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Stress and Your Heart. Cardiac Rehabilitation Program. Today’s Topics. What is stress? How do you know that your stressed? How is stress connected to heart disease? How do you manage stress?. What is stress?. The way we react to change Stress is constant

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Stress and your heart

Stress and Your Heart

Cardiac Rehabilitation Program

Today s topics
Today’s Topics

  • What is stress?

  • How do you know that your stressed?

  • How is stress connected to heart disease?

  • How do you manage stress?

What is stress
What is stress?

  • The way we react to change

  • Stress is constant

  • Stress can be positive or negative

  • The reaction to stress is more important than the stress itself

What are the signs of stress
What are the signs of stress?

  • Physical

  • Emotional

  • Mental

  • Relational

Fight or flight
Fight or Flight

  • Life-threatening situation

  • Body prepares to fight the threat or to run from it

Fight or flight and your heart
Fight or Flight and Your Heart

  • Blood pressure, heart rate, breathing increases

  • Glucose, triglycerides, fatty acids pumped into blood for fuel

  • Liver becomes less efficient at clearing cholesterol from blood

  • Kidneys shut down which prevents loss of water and thickens the blood

Chronic stress
Chronic Stress

  • Usually the Fight or Flight response turns off when the danger has passed

  • But some stresses are ongoing and arise in situations we can neither “fight nor flee”

  • The fight or flight response wears the body down

Chronic stress1
Chronic Stress

  • Long term exposure to stress can lead to serious health problems

  • Chronic stress can suppress your immune system and increase your risk for

    heart disease, depression

    and other physical illnesses

Holmes schedule of recent experiences
Holmes Schedule of Recent Experiences

Event Life Change Units

Death of a spouse 100

Divorce 75

Marriage 50

Retirement 45

Change in financial status 40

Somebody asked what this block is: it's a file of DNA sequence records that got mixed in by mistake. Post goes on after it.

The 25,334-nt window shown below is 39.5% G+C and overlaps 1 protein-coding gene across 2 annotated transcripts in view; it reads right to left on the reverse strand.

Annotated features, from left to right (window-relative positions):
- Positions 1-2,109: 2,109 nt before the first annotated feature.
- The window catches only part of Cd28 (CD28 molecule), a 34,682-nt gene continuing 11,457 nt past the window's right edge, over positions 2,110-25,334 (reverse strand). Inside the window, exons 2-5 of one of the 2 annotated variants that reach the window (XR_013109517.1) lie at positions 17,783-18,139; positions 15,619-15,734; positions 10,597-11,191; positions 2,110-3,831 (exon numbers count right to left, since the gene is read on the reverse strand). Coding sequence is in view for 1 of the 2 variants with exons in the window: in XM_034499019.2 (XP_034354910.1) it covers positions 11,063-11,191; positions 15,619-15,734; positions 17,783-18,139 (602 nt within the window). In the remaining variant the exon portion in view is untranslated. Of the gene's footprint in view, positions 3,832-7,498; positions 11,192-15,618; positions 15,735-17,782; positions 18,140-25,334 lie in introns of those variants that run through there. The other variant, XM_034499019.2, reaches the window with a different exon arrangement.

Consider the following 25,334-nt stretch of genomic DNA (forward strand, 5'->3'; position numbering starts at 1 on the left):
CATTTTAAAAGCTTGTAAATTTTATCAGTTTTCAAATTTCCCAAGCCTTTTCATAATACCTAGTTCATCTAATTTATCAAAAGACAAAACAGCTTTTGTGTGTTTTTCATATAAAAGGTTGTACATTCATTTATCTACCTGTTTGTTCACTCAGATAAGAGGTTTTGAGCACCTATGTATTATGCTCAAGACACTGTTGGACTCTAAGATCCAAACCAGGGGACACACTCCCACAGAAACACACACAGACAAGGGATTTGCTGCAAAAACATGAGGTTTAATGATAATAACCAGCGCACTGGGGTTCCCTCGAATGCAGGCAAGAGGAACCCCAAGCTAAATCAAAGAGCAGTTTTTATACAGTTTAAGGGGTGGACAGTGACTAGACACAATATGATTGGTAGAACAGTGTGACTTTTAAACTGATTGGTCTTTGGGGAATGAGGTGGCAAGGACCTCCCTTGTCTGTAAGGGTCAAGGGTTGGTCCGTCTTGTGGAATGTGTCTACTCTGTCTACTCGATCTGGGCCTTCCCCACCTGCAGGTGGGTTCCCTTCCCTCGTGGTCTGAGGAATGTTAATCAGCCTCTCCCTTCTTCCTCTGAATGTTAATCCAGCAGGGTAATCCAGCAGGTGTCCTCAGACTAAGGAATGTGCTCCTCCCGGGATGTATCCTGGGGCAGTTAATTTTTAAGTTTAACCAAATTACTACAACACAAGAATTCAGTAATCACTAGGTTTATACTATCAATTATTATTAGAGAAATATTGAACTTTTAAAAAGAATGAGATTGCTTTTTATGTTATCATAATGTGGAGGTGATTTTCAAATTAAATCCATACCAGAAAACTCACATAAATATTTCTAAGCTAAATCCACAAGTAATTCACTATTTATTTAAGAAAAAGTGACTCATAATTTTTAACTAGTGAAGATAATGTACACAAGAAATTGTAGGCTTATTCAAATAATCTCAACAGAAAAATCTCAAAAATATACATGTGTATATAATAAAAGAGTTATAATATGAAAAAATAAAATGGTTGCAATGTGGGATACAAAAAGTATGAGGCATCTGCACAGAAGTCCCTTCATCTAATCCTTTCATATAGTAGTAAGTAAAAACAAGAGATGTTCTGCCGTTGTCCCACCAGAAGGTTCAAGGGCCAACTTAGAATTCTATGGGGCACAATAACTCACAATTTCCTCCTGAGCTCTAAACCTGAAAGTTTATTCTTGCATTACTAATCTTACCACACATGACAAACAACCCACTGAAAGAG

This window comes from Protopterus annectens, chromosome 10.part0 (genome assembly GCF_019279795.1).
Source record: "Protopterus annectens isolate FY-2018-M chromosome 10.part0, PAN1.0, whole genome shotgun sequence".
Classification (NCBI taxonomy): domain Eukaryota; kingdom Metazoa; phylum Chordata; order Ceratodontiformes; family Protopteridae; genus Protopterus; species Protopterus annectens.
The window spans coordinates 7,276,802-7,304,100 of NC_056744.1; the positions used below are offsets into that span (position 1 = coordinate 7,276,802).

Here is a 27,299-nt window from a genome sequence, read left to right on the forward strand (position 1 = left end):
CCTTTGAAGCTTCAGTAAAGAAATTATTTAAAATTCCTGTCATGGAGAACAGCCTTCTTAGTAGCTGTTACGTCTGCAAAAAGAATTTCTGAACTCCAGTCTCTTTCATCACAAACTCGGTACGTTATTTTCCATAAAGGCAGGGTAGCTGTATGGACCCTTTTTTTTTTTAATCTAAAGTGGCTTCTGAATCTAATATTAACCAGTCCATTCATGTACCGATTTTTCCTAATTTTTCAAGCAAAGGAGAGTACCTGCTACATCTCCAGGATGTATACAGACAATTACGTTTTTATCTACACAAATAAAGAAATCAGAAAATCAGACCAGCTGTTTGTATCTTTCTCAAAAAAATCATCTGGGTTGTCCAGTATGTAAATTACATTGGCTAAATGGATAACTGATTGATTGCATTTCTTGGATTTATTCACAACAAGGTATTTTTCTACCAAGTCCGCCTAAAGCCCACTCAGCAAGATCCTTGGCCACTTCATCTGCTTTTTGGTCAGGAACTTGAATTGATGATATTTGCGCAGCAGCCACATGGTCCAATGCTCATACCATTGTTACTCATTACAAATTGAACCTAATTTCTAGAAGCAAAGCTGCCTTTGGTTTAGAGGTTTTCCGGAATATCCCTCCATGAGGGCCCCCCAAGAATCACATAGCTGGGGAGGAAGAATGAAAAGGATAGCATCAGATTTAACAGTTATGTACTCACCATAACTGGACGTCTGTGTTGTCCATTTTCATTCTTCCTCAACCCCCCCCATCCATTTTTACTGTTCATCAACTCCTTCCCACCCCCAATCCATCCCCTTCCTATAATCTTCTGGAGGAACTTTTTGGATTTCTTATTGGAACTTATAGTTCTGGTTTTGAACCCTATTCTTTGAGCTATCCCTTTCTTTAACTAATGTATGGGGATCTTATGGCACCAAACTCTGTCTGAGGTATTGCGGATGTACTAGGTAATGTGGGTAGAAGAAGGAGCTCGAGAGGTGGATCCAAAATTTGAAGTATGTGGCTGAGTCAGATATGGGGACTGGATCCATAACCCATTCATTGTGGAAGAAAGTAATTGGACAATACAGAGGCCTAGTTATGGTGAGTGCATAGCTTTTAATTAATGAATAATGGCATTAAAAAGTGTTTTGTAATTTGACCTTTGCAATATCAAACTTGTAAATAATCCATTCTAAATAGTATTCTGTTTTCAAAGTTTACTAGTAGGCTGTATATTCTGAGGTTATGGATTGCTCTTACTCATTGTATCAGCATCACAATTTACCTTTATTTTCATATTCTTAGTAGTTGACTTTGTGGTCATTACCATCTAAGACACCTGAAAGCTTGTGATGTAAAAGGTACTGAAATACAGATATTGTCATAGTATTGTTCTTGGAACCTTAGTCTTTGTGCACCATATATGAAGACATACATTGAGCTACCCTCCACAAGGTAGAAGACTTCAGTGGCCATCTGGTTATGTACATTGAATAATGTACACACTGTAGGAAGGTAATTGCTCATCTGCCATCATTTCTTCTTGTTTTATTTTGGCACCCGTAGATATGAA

Outstanding personal achievement 35

Change in residence 30

Change in social activities 20

Vacation 15

Christmas season 10

Holmes schedule of recent experiences1
Holmes Schedule of Recent Experiences


150 - 199 Slight Risk

200 - 299 Moderate Risk

› 300 High Risk

The higher your score, the higher the likelihood of incurring some form of illness within the next year. High scores are moderated by your ability to manage your stress.

Danger signs
Danger Signs

  • Depressed

  • Angry - Hostile

  • Lonely or isolated

Depression and heart disease
Depression and Heart Disease

  • People who experience symptoms of depression are 40 % more likely to develop cardiac disease

  • People who are depressed and have a heart attack are 4x more likely to die

  • As many as 65% of heart attack patients report symptoms of depression

Type a personality
Type A Personality

  • In the 1970’s researchers introduced the concept of the Type A Personality and its link to heart disease

  • Type A’s were described as always in a hurry, hostile, competitive, impatient - and more likely to develop heart disease

  • Current research is focusing on specific traits of the Type A - hostility and time pressure - as risk factors for heart disease

Social supports
Social Supports

  • Research has shown that people who have close friendships experience fewer stress symptoms than those without close friends

  • Social support is related to good coronary artery disease outcome

  • Having friends won’t cure heart disease but not having friends can increase your risk of dying after a cardiac event

How do you manage stress
How do you manage stress?

  • Stress management works best when it is a lifestyle and not a response to a particular event

  • There are hundreds of techniques, strategies and self-help books out there but if you only turn to them when you are completely overwhelmed they will have limited effect

  • Preventing stress from becoming overwhelming is the key!

Stress management strategies
Stress Management Strategies

To manage stress, everyone should have:

A type of exercise – to discharge energy

Workout at the gym

Walk outside


Play a sport

Stress management strategies1
Stress Management Strategies

To manage stress, everyone should have:

Some form of relaxation – to calm yourself

Structured Relaxation

Listen to music

Watch the sunset

Stress management strategies2
Stress Management Strategies

To manage stress, everyone should have:

A way to release emotions

Talk with family or friends

Keep a journal



Stress management strategies3
Stress Management Strategies

To manage stress, everyone should have:

Some connection with others

Spend time with family & friends

Walk a dog in the park

Learn a new hobby


Stress management techniques 101
Stress ManagementTechniques 101

  • Change the situation

    • Avoid, Be Assertive, Delegate

    • Manage your time

  • Change your body’s response

    • Relaxation Techniques, Avoid chemicals

    • Get enough sleep

  • Change your mind

    • Distract, Look at the big picture

    • Talk yourself out of being upset

    • Accept there are things you can’t change

  • Find the support that you need
    Find the Support That You Need

    • Talk to your family and friends

    • Talk to your doctor or other health care provider

    • Other Resources – books, websites, counselling services

    Stress and your heart

    Kerry Charuk, Psychological Associate

    Cardiac Rehabilitation Program

    Sudbury Regional Hospital

    705 671-6600 ext. 2974